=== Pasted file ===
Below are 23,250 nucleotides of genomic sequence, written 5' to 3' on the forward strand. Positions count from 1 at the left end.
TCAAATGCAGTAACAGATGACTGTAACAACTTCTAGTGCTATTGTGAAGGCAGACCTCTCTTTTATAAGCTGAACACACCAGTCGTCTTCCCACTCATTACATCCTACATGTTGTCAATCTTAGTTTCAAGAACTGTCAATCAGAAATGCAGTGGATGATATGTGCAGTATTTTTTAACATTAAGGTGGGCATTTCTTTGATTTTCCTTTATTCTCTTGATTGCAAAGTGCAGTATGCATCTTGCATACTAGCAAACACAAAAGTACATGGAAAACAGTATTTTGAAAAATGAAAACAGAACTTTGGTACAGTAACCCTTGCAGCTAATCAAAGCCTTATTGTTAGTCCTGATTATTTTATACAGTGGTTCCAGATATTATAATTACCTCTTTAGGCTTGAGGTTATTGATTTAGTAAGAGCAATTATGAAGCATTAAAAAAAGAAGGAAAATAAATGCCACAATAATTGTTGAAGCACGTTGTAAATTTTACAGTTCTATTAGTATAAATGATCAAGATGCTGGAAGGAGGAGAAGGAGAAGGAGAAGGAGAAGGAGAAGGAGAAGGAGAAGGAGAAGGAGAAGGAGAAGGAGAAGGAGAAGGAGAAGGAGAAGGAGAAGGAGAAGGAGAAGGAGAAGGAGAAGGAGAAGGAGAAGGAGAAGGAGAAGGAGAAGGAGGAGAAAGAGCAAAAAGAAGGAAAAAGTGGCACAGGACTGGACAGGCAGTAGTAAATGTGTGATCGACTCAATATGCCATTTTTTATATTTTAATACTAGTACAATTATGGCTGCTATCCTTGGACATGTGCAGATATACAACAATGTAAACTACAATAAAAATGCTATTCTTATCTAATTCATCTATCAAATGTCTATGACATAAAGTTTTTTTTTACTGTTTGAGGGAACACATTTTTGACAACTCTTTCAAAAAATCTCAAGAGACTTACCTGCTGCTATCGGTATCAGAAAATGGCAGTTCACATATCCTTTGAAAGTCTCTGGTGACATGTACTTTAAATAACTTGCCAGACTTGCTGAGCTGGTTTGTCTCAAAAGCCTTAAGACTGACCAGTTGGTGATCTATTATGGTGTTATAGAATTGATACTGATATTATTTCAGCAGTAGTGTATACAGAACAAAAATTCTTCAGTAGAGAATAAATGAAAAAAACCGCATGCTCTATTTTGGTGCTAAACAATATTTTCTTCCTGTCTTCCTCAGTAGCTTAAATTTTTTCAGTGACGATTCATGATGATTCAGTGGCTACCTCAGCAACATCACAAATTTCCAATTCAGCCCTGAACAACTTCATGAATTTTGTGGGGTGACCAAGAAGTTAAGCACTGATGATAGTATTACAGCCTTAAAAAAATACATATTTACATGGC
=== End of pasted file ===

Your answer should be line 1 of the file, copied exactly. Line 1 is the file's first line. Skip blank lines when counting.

Below are 23,250 nucleotides of genomic sequence, written 5' to 3' on the forward strand. Positions count from 1 at the left end.